The Ground Zero Museum Workshop is the only museum of its kind in New York. It is a beautiful place for tourists, family members, and locals alike. You will not see images like these anywhere else in the world. Each item has an eyewitness story or personal account by your tour guides, all of whom participated in the Recovery.
The Ground Zero Museum Workshop in the Meatpacking District on West 14th street features stunning images, rare video and remnants from the Ground Zero Recovery Period, all packed into an intimate and emotional space.
The only all-access, sanctioned photographer at Ground Zero, Suson's one-of-a-kind, 3-D photo installations place viewers into the "hole" at Ground Zero. Visitors are also allowed the rare opportunity to pick up and hold World Trade Center steel and window glass. The Non-Profit Museum, a must-see before visiting Ground Zero, also benefits numerous 9/11 and Fire Department-related charities and is endorsed by many noted firefighters and 9/11 families. 25 people per tour, which includes a powerful 15-minute video.
About 5-minutes from Ground Zero via the "E" train. Daily tours last about 90 minutes and include the intimate stories behind 100 images and remnants. This is a "don't-miss" museum that touches the heart of young and old alike. No graphic or morbid images are displayed and the museum is known for it's sensitivity to a very tough subject matter. Suitable for children.
In addition to striking photographic images, you will also see:
* Artifacts from the Recovery * Items worn by Recovery workers * Actual tools that were used for digging * Rare video footage from inside the World Trade Center site displayed on large screen in surround sound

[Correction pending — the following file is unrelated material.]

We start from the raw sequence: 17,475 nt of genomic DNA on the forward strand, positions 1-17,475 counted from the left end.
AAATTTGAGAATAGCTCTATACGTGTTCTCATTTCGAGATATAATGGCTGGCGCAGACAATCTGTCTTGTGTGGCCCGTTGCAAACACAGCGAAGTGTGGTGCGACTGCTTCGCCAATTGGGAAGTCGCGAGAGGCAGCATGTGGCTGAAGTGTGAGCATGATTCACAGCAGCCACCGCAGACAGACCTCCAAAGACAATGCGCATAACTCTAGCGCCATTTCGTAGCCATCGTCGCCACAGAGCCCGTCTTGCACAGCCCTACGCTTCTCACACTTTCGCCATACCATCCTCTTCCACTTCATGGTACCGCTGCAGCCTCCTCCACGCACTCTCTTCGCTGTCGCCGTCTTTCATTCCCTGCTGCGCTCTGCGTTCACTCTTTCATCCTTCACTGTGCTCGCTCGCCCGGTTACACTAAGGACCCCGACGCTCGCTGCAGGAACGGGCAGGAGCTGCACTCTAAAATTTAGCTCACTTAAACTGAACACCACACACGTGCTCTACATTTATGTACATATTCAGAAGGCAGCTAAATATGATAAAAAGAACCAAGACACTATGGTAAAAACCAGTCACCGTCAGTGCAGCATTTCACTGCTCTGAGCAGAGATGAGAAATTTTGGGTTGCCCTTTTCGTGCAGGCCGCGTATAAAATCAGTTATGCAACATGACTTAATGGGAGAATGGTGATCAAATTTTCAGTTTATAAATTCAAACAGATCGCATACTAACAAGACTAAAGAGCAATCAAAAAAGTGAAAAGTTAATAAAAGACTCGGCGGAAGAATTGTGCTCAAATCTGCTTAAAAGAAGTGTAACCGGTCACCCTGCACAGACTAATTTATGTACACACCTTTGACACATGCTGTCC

Ground Zero Museum Workshop Tour is located in the West Village neighborhood of Manhattan. The western slice of Greenwich Village—although some will tell you it's a separate neighborhood altogether; don't listen to them—the West Village is a somewhat sleepier version of its larger neighborhood, with many tree-lined streets populated by residential buildings and punctuated ever-so-lightly with restaurants and bars. The locals have fought notoriously hard throughout the years to keep raucous bars and clubs from staying open—or even opening at all—to preserve the relative quiet of their neighborhood. The West Village stretches east from the Hudson River to 6th Avenue, and north from Houston Street to West 14th. It's northwestern corner is chewed off by the Meatpacking District, where the very sorts of restaurants and bars West Village residents try to keep out of their 'hood flourish. The majority of Bleecker Street's dining, shopping, and drinking options exist on the West Village's end of the street, with a small shopping mecca surrounding the intersection of 7th Avenue, where many high-end retailers have stores, like Brooks Brothers' Black Fleece, Comptoir des Cotonniers, Burberry, Marc Jacobs, and a whole lot more. There's plenty of history here, and the bars are no exception—Dylan Thomas famously stumbled out of the White Horse Tavern heavy with whiskey on the night he expired at the Hotel Chelsea. For those aiming to avoid the thumping, throbbing nightclubs of the Meatpacking District, jazz can be had at Fat Cat, the legendary Village Vanguard, and smaller, quieter establishments like 55 Bar. If you'd like a more structured day of drinking, the folks at the Literary Pub Crawl put on a fantastic and informative tour. The sophisticated residents of the West Village have led a number of excellent restaurants to open in the neighborhood, from Italian favorite Sant Ambroeus, April Bloomfield's game-changing gastropub The Spotted Pig, Yerba Buena, and Perry St.. Of course, if you're not in the mood for high-end cuisine in mood-inducing settings, there's pizza on offer at John's of Bleecker Street, but you'd be better served by walking a little further east and feasting one our favorite New York slice at Joe's. And if it's a burger you're looking for, the city's first Umami Burger is lurking over on 6th Avenue, while perennial favorite Corner Bistro is on 7th. While the West Village is low on museums, it has two of the best independent cinemas in the city between Film Forum and neighborhood landmark IFC Center.